A Cousin to Relational Wisdom
Relational wisdom (RW) is similar to a psychological concept known as “emotional intelligence,” which is often referred to as “EI” or “EQ” (emotional quotient). Although there are major differences between RW and EI (as detailed below), both concepts encourage an understanding of the ways that human neurology (which is, after all, designed by God!) affect our emotions and relationships.
Emotional intelligence has been defined as the ability to identify, assess, and manage the emotions of oneself, of others, and of groups. This concept first appeared in psychology circles in 1920 and has been studied and refined ever since. It was popularized by Daniel Goleman in 1995, whose book Emotional Intelligence spent over eighteen months on the New York Times Best Seller List.
The concept has gained further exposure through Travis Bradberry and Jean Greaves, authors of the best-selling Emotional Intelligence 2.0 and founders of TalentSmart, Inc., a consulting firm that serves 75% of Fortune 500 Companies. Ken Sande has attended their training and qualified as an Emotional Intelligence Certified Trainer.
These three psychologists, Goleman, Bradberry and Greaves, describe emotional intelligence as being made up of four core skills that are similar to those in the relational wisdom paradigm: self-awareness, self-management, social-awareness, and relationship-management (essentially the bottom two-thirds of the RW paradigm).
Although the EI model does not include a focus on God, these authors acknowledge that people’s world view and values, which are often tied directly to religious beliefs, can have a significant bearing on the four core skills of emotional intelligence.
Extensive Evaluations, Proven Benefits
Through over 700,000 individual appraisals, Bradberry and Greaves have demonstrated that emotional intelligence is the single biggest predictor of workplace performance (a far higher correlation than IQ). More specifically, they’ve found that 90% of the top performers they’ve studied are high in emotional intelligence. Conversely, just 20% of bottom performers have high emotional intelligence.
Not surprisingly, people with high emotional intelligence also earn more money—an average of $29,000 more per year than people with a low degree of emotional intelligence. High emotional intelligence has also been shown to correlate to enhanced empathy, higher stress tolerance, greater flexibility to change, and even better health and recovery from illness. (Click here to learn of additional workplace benefits.)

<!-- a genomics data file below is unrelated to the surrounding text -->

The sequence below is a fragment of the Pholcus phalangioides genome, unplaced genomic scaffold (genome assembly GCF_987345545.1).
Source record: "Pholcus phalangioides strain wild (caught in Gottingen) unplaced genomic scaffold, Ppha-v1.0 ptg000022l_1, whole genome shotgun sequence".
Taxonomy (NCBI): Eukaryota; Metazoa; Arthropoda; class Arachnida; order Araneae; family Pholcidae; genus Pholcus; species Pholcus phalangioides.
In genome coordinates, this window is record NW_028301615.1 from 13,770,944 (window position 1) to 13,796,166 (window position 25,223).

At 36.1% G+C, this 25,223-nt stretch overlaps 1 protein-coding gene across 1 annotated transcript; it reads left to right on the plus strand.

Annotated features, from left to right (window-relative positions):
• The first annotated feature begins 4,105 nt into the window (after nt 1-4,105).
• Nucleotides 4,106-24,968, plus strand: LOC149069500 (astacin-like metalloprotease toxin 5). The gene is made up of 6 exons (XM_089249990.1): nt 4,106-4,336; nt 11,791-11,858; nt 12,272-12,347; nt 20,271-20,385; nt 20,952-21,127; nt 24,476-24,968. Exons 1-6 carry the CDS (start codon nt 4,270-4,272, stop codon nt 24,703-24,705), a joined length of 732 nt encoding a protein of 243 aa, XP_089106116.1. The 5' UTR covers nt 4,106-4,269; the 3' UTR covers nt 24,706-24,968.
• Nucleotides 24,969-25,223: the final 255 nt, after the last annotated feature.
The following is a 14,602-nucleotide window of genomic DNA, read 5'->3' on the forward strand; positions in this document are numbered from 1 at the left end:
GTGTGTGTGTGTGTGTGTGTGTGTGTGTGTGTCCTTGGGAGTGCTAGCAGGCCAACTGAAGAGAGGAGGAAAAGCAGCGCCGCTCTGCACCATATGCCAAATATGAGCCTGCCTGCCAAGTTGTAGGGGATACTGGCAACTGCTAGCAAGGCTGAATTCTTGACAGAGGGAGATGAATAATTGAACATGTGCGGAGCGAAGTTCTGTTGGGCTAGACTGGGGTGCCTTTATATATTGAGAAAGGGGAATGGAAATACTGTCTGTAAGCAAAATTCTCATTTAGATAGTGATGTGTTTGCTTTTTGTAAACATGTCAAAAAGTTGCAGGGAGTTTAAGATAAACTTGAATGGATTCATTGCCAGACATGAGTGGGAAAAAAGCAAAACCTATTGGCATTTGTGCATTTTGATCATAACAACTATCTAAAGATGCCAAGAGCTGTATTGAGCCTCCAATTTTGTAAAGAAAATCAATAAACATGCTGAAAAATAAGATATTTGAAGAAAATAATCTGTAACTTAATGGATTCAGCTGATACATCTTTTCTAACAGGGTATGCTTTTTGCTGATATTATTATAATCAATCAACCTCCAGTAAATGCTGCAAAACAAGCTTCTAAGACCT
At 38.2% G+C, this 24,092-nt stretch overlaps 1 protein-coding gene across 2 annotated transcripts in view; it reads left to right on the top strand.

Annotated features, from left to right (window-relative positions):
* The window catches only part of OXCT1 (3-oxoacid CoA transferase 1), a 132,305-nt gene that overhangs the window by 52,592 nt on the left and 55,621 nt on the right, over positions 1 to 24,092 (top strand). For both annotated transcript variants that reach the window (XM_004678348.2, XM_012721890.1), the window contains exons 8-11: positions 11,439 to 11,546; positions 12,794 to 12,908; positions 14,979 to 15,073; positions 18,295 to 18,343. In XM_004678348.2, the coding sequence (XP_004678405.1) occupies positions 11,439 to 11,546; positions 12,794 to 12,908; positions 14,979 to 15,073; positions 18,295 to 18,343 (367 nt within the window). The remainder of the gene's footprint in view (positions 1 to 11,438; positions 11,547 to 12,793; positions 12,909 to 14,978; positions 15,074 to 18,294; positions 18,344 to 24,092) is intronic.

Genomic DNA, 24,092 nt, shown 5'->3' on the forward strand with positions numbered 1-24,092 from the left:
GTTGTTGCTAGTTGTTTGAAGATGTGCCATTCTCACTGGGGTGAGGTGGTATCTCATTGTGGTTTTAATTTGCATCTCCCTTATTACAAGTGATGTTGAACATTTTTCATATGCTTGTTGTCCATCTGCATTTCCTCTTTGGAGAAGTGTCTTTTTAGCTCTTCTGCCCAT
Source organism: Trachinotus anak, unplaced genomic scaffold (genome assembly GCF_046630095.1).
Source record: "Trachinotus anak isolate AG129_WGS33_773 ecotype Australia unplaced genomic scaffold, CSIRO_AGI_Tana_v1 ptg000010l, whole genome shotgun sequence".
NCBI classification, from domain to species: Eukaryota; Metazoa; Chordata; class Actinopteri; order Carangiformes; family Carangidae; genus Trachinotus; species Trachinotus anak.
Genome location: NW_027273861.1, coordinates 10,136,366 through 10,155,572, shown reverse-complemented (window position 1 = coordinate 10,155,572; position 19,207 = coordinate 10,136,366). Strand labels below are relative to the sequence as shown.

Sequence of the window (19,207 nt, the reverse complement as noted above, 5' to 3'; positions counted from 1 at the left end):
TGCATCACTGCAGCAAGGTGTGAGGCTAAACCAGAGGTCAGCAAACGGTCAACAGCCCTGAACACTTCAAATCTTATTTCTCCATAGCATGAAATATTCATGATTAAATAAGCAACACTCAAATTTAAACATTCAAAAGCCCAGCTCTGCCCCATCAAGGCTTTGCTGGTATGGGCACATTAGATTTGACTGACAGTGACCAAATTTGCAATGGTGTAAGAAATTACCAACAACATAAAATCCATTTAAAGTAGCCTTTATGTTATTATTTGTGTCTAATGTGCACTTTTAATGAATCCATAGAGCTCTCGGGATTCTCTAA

The books written by these three respected psychologists provide valuable insights into the the ways that our God-given neurological and hormonal systems affect our emotions and relationships, as well as ways that people can improve their relational skills. Therefore, these books are required reading for RW360’s Certified Relational Wisdom Instructor training. In addition, the book Emotional Intelligence 2.0 contains an online assessment that helps people identify their relative strengths and weakness in emotional intelligence.
Emotional Intelligence Has Downsides
Although secular materials on emotional intelligence can have value (see Common Grace RW: Teaching and Learning from Non-Christians), Christians should be aware that these materials, as well as emotional intelligence itself, can also have significant downsides.
As a growing number of secular articles indicate, high levels of emotional intelligence can actually contribute to several relational problems, including:
- Over analyzing people and situations, which can become emotional exhausting and paralyze decision making
- Excessive self-criticism
- An inclination to agree to questionable actions out of sympathy or excessive sensitivity to others’ emotions
- Using emotions to side step questions and critical thinking by others
- Difficulty shifting our focus from single individuals and relating effectively to groups of people
But there are even deeper problems. Secular materials on emotional intelligence typically ignore God’s existence, the reality of sin and the redeeming work of Jesus Christ. This leaves EI open to several serious distortions.
First, since traditional teaching on EI lacks an objective moral compass, people may feel free to do “what is right in their own eyes.” This leaves them open to the temptation to manipulate others, either intentionally or unintentionally, for their own advantage (often referred to as “the dark side of EI“).
Second, since the primary motivation for improving EI is usually personal advancement (e.g., job promotions or increasing income), these relational skills can easily be used for selfish reasons rather than the good of others, which often requires personal sacrifice.
Third, apart from the transforming power of the gospel, growth in EI depends entirely on human effort. Many people can see some improvement in a relational skill through shear will power in the short-term, but without the transforming power of the Holy Spirit, these changes are often superficial and short-lived.
EI’s Deficiencies Create an Opportunity for Christians
Christians can use the growing interest in emotional intelligence to begin meaningful conversations about human neurology, relational dynamics, character change, value systems and world views. As we educate ourselves on the physiology, benefits and potential deficits of EI, we can use these conversations to introduce others to a God-centered, biblically-grounded and gospel-driven form of emotional intelligence, and, more importantly, to the Maker and Mover of all relationships, the Lord Jesus Christ.